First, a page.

Identifying the one object that represents personal bliss isn’t as easy as you might think, at least for those of us who’ve led generally happy lives.
First, I had to rule out favorite mementos, including my Muhammad Ali autographed boxing gloves; the impossibly detailed scale model of the USS Constitution my father built the year after he retired; and my impressive collection of Elvis-related memorabilia, including the $12 “Jailhouse Rock” tapestry that, sadly, was partly consumed by a little rodent that wintered in the closet where it was stored. While fabulous and meaningful, in the end those things are mere collectibles.
Next I had to eliminate things that struck me as, well, cliché. And here I’m talking about my handwritten coming-of-age journals, various awards, trophies, and certificates of participation (Really? Who saves those?), and the clumsy, adorable hand-painted nameplates my children once made as an after-school art project.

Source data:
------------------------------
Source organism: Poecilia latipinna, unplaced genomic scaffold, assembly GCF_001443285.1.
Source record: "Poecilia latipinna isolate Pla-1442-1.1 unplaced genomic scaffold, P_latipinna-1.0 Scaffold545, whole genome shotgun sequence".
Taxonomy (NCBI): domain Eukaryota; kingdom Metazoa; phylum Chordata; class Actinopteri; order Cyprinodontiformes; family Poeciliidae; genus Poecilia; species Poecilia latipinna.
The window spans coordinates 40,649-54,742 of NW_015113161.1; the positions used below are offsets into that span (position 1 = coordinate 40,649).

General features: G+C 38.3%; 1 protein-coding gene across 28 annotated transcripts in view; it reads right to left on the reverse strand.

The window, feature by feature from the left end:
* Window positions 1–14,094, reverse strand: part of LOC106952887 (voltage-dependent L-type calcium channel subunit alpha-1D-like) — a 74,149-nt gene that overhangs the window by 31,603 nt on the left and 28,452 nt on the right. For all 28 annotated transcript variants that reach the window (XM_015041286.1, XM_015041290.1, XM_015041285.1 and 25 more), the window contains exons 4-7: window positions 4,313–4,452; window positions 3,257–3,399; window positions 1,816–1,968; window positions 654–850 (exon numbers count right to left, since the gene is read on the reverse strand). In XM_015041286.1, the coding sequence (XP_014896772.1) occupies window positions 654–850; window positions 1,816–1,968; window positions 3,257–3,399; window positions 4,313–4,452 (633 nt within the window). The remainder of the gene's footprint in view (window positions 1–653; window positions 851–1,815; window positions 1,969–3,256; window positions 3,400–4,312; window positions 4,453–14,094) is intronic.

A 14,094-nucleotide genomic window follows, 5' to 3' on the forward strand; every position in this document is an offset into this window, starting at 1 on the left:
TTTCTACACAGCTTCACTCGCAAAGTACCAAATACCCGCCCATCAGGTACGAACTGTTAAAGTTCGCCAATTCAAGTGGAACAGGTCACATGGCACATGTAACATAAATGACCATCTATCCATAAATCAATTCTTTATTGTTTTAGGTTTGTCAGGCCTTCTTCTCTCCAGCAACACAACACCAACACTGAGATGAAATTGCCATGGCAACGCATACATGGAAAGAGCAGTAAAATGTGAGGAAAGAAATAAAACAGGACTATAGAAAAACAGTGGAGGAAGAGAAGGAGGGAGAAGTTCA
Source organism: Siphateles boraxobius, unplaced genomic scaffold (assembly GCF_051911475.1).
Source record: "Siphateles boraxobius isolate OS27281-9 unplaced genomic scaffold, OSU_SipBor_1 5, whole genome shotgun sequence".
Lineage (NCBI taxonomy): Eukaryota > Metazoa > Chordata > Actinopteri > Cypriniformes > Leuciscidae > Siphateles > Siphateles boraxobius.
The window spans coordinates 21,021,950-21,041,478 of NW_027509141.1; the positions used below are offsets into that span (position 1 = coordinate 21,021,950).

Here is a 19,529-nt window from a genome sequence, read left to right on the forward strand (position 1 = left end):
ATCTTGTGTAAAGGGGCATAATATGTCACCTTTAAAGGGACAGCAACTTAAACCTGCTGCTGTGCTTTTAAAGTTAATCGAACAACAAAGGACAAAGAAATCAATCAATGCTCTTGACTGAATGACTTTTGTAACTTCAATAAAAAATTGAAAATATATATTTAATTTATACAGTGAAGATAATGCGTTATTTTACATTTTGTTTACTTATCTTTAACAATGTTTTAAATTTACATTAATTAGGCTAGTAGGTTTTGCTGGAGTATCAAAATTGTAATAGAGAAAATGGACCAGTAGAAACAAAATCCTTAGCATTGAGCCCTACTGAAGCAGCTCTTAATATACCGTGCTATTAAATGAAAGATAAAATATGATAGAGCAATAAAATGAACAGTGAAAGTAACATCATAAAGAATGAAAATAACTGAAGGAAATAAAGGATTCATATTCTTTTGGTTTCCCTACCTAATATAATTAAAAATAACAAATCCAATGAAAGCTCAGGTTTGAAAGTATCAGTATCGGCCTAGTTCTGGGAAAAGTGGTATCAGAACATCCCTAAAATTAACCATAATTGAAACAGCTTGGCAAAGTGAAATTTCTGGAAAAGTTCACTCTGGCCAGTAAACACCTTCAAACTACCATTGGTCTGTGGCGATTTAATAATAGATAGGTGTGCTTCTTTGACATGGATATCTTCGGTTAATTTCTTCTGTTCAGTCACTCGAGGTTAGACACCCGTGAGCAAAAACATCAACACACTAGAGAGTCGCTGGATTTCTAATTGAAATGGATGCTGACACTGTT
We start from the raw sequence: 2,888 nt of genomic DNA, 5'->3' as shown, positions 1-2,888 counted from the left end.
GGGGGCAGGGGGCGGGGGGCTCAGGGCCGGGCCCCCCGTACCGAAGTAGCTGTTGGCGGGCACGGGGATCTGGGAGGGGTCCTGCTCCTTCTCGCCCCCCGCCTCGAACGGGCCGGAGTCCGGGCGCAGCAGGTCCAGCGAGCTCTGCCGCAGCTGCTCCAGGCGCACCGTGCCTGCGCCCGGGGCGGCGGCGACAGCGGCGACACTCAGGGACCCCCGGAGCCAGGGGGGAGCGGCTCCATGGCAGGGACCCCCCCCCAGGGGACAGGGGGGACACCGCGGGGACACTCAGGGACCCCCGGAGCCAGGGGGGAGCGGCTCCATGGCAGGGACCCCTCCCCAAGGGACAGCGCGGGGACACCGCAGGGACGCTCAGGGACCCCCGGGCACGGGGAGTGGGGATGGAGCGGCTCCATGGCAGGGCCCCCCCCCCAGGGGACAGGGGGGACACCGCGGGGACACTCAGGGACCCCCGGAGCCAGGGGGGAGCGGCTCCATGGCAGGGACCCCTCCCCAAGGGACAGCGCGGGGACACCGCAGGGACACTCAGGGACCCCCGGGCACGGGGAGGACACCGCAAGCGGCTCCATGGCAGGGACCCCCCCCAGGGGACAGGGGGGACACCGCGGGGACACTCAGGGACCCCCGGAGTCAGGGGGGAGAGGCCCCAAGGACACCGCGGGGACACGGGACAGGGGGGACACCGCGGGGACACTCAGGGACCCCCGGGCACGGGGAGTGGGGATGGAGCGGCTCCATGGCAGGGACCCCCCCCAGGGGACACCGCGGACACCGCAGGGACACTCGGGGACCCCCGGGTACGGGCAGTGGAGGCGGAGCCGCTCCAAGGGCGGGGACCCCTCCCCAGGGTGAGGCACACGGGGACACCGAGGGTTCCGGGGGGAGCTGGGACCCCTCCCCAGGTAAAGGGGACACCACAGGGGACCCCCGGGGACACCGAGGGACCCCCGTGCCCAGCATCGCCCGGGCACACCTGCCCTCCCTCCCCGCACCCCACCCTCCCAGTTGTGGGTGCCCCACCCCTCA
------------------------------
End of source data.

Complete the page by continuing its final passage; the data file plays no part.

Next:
Photographs? Well, yes, there is a faded snapshot of my wife and myself as a younger couple, back when her hair was as untamed as we imagined ourselves to be, before mine turned the color of fresh-fallen snow. I’ve carried that picture in various wallets for more than 30 years. But frankly, that’s pretty obvious. No mystery. A very short movie.
I settled, in the end, on something every bit as ordinary as Charles Foster Kane’s childhood sled, Rosebud. It’s a saying I ran across a few years ago, just six words long, that for me has been the key to a contented life. In an effort to turn the saying into a family mantra, I typed it up, printed it out, and taped it to the screen of a home computer. The computer died long ago, and the kids are now off at college, but the mantra lives on.
It’s simply this: “Count your blessings, don’t compare them.”
Martin J. Smith
Illustration by John Ueland